K.1 Opening Keynote: QUANTUM SUPREMACY USING A PROGRAMMABLE SUPERCONDUCTING PROCESSOR
John Martinis, Google, UCSB and Quantala, United States
The promise of quantum computers is that certain computational tasks might be executed exponentially faster on a quantum processor than on a classical processor. A fundamental challenge is to build a high-fidelity processor capable of running quantum algorithms in an exponentially large computational space. Here we report the use of a processor with programmable superconducting qubits to create quantum states on 53 qubits, corresponding to a computational state-space of dimension 2^53 (about 10^16). Measurements from repeated experiments sample the resulting probability distribution, which we verify using classical simulations. Our Sycamore processor takes about 200 seconds to sample one instance of a quantum circuit a million times—our benchmarks currently indicate that the equivalent task for a state-of-the-art classical supercomputer would take approximately 10,000 years. This dramatic increase in speed compared to all known classical algorithms is an experimental realization of quantum supremacy for this specific computational task, heralding a much-anticipated computing paradigm.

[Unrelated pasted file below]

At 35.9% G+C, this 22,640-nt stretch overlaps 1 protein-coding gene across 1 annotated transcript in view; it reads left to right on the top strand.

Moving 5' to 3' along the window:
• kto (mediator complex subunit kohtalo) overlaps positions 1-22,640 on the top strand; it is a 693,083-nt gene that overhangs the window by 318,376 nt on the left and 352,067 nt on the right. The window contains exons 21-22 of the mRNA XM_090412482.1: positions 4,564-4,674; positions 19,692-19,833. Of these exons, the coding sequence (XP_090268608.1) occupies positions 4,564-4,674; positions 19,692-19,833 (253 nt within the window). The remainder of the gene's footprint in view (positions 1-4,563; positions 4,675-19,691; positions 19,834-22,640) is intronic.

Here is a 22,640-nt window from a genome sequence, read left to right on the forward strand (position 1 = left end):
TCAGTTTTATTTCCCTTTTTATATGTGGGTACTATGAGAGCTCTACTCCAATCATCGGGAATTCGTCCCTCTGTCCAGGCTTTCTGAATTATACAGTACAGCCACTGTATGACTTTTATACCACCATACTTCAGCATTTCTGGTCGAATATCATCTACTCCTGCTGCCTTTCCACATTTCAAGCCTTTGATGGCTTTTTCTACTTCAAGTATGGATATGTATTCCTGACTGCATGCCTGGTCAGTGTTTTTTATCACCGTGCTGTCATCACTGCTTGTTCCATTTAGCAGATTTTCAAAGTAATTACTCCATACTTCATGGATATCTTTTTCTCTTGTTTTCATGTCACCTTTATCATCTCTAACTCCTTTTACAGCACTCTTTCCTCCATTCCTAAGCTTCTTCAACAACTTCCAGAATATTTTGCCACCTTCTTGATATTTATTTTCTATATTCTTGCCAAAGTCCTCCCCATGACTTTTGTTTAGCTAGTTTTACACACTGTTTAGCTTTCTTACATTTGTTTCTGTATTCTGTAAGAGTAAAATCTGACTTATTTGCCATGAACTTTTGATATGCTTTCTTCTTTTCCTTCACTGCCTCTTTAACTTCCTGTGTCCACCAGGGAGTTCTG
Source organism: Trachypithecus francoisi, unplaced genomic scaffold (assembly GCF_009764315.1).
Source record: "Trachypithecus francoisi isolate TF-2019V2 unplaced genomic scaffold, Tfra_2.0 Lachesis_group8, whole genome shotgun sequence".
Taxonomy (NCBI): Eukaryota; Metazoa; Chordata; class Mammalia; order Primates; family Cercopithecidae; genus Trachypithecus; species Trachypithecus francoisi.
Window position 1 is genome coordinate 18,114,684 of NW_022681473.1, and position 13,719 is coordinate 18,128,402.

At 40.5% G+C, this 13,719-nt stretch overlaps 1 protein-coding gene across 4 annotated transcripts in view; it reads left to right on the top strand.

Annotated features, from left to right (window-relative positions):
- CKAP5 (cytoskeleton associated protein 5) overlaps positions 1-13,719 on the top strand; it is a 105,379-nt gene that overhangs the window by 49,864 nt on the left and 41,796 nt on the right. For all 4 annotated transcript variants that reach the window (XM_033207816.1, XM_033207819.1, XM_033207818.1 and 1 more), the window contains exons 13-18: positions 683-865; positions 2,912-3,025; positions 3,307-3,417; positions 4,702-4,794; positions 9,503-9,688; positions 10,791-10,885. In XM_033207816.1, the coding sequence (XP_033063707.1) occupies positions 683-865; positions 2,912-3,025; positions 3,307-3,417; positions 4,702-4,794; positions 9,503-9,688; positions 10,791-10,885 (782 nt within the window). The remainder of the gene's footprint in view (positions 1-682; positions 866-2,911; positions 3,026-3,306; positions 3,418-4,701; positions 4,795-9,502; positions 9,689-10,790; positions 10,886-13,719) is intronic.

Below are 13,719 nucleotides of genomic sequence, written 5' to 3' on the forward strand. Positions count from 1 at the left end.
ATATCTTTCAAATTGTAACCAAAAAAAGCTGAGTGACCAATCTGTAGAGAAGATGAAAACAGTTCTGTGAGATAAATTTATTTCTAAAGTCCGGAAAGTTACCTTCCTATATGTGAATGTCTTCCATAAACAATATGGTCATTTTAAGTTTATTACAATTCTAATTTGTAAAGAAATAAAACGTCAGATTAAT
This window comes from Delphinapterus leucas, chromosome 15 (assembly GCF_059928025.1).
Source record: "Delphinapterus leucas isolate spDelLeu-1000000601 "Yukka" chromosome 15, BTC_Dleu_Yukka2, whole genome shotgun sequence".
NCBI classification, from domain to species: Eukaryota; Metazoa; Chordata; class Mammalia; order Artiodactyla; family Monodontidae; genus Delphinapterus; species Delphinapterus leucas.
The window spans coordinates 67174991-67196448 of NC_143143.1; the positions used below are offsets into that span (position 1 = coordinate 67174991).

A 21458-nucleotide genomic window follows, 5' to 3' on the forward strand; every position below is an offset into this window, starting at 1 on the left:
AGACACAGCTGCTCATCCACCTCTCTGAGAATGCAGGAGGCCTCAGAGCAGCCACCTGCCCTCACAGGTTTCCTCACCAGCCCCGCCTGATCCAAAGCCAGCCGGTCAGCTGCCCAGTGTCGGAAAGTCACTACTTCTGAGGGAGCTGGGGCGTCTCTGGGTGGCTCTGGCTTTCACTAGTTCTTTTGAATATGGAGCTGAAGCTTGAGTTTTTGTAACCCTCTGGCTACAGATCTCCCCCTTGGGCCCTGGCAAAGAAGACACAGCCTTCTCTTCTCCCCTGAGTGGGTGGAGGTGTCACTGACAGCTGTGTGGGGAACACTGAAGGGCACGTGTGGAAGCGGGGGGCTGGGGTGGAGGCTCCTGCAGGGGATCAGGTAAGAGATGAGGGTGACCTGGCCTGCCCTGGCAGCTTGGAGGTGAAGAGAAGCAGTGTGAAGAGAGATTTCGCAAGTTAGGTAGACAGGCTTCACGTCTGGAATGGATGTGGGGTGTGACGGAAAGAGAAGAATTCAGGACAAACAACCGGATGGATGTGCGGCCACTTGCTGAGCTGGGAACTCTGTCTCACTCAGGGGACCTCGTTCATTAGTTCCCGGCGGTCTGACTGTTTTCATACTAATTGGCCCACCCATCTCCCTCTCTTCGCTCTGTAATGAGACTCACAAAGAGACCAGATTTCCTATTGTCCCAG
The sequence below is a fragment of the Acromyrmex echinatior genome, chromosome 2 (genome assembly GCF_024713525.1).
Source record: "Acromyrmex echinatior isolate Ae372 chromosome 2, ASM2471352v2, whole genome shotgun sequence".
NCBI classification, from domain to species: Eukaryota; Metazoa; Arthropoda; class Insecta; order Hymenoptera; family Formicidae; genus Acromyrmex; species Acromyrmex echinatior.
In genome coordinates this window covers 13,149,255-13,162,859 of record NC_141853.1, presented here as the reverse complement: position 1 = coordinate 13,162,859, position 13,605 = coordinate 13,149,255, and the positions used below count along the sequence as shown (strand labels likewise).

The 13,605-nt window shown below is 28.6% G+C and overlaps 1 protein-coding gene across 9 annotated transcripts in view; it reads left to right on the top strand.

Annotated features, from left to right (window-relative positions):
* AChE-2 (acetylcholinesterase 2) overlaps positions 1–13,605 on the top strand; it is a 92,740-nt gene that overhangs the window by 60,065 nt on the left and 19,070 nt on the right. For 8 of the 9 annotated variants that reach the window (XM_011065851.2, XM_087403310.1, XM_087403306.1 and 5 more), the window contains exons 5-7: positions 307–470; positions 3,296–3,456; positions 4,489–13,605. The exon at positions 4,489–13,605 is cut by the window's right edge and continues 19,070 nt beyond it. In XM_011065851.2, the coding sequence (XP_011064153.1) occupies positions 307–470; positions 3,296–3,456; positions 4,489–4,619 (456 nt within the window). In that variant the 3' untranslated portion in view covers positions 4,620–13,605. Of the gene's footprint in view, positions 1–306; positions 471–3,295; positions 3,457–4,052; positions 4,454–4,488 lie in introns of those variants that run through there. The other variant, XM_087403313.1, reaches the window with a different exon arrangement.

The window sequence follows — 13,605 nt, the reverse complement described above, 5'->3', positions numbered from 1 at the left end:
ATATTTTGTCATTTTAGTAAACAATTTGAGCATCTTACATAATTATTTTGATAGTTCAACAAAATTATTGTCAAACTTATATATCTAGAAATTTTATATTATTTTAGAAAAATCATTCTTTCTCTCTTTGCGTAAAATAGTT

John Martinis did pioneering experiments in superconducting qubits in the mid 1980’s for his PhD thesis. He has worked on a variety of low temperature device physics during his career, focusing on quantum computation since the late 1990s. He was awarded the London Prize in Low temperature physics in 2014 for his work in this field. From 2014 to 2020 he worked at Google to build a useful quantum computer, culminating in a quantum supremacy experiment in 2019.